• A species previously represented as synonymous with the Pallas specimen, the Sri Lankan brown palm civet (P. montanus).


Paradoxurus aureus

illustration by Joseph Smit (July 18, 1836 – November 4, 1929)
W.T. Blanford, "A Monograph of the Genus Paradoxurus, F. Cuv." (1885), Plate L, between pp. 780 - 781
W.T. Blanford, "A Monograph of the Genus Paradoxurus, F. Cuv." (1885), Plate L, between pp. 780 - 781


The Groves article acknowledges brown and gold as basic colors for Sri Lanka's endemic palm civets. It bio-geographically associates live-trapped and museum specimens as follows:

  • Brownish gold dry-zone palm civets, P. stenocephalus, per Commercial Bank professional Channa Rajapaksha's live-trapped specimens;

  • Brownish-reddish gold wet-zone palm civets, P. aureus, per the Cuvier specimen;

  • Greyish brown (dry- and wet-zone) palm civets, P. montanus, per the Kelaart specimen.

Only dry-zone endemics therefore claim one biotic (life) zone. Wet-zone endemics cluster in:

  • Cloud-forest niches in the wet-zone's Central Highlands;

  • Intermediate lowland niches between dry- and wet-zones.

Sri Lankan brown palm civets inhabit:

  • Cloud-forested niches in the wet Central Highlands;

  • Lowland to Knuckles Range niches in the dry-zone.


Light specimens obtained by Mr. Whyte may have been collected in Peak Wilderness Sanctuary, a tropical rainforest around Adam's Peak, also known as Sri Pada, in southern reaches of Central Highlands.

Central and Sabaragamuwa provinces, Sri Lanka
Central and Sabaragamuwa provinces, Sri Lanka


Brown describes:

  • The dark (fulvus), montane (montanus) Kelaart specimen;
  • The grey museum-preserved and Rajapaksha-trapped specimens;
  • The light Whyte specimens possibly from the Central Highlands’ Peak Wilderness.

The Whyte specimens do not specify bio-geography or temporality other than Ceylon’s Hills. Their classification therefore goes nowhere for the time being. But the first two sets have sufficient commonalities to employ same-species classification as Sri Lankan palm civets:

  • Backward-narrowed occipital (posterior head/skull) crest;
  • Dorsal stripe running from rump to tail base and supplemented on each side by a shorter lumbar stripe;
  • Flat, low brain-case;
  • Narrow, pointed muzzle;
  • Narrow, small skull;
  • Pale under-sides;
  • Yellow-white tail tip.

Differing interpterygoid fossa (temple-area opening) widths may suggest cloud-forest and wet-zone species or subspecies differentiation.


"Chasing Civets," The Sunday Times, January 18, 2009
"Chasing Civets," The Sunday Times, January 18, 2009



Color belongs among the physical characteristics when scientists classify the world’s organisms. It counts critically or non-critically when scientists check bio-geography and biology prefatory to constructing life cycles and natural histories. For example, a species generally displays darker and lighter color subtleties. The subtleties sometimes get packaged as:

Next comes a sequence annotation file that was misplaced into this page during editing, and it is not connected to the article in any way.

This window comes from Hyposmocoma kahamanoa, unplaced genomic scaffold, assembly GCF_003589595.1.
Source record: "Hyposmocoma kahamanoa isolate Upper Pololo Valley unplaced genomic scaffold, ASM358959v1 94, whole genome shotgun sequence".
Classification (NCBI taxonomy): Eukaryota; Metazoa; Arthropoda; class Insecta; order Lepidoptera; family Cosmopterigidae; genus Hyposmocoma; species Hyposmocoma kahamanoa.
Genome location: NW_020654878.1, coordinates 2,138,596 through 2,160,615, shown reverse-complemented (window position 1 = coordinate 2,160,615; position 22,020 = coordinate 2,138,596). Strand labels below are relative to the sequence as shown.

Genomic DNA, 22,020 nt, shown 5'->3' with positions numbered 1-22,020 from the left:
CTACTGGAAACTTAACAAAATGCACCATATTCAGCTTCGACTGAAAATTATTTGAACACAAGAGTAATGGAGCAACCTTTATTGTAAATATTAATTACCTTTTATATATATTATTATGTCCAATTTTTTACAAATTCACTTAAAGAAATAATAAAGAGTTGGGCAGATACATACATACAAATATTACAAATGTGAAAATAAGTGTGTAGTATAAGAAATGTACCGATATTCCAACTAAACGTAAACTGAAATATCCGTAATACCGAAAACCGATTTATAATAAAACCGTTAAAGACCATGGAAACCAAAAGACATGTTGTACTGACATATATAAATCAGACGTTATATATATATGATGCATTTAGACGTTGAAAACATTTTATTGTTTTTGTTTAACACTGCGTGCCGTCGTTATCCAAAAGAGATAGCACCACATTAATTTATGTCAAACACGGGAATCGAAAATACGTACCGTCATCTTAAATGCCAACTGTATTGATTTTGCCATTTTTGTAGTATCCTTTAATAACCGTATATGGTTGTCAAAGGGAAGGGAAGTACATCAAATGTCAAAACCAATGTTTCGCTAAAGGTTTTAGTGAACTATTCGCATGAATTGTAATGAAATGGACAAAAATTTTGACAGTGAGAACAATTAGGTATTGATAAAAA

• Differences among morphs;
  • Distinctions between species;
  • Divisions into subspecies.

For instance, they historically inspire the apparent confusion over Sri Lanka’s brown and golden palm civets. But thanks to the Groves and Manemandra-Arachchi involvements with the Rajapaksha specimens, scientists currently lean toward interpreting :

  • Brown as identifying Asian and Sri Lankan brown palm civets;
  • Gold as indicating golden dry-zone and wet-zone palm civets;
  • Both colors morphing in the same litters.

Sri Lankan Brown Palm Civet is known colloquially in Sri Lanka as sapumal kalawedda because their scent is reminiscent of Michelia champaca flowers, known colloquially as sapumal.

Michelia champaca flowers
Michelia champaca flowers



My special thanks to:

  • Talented artists and photographers/concerned organizations who make their fine images available on the Internet;
  • Virginia Polytechnic Institute and State University for superior on-campus and on-line resources.


Sri Lankan Brown Palm Civet landscapes: picturesque Nuwara Eliya, administrative capital of Nuwara Eliya District, features scenic geography, tea plantations, and temperate climate

Sri Lankan highlands, Central Province, Sri Lanka
Sri Lankan highlands, Central Province, Sri Lanka

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Knuckles Mountain Range (Sinhalese: Dumbara Kanduvetiya, "Misty Mountains') yielded live-trapped, surprise specimen of Sri Lankan Brown Palm Civet for banker-dedicated amateur civetologist Channa Rajapaksha.

Central Province, Sri Lanka
Central Province, Sri Lanka
the end which is also the beginning
the end which is also the beginning

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Sri Lankan Wildlife (Bradt Guides) by Gehan Wijeyeratne ~ pp. 38 - 39: civet illustrations

An ideal field guide and armchair read, this guide to Sri Lanka's incredible diversity is illustrated with color photographs of species and includes maps charting animal habitats to aid identification.
Sri Lankan wildlife-themed books

Ramboda Falls, Nuwara Eliya, Hill Country, Sri Lanka: photo by Tony Waltham

10x14 Photo Puzzle with 252 pieces. Packed in black cardboard box 5 5/8 x 7 5/8 x 1 1/5. Puzzle image 5x7 affixed to box top.
Photo Jigsaw Puzzle - Robert Harding
Updated: 09/25/2014, DerdriuMarriner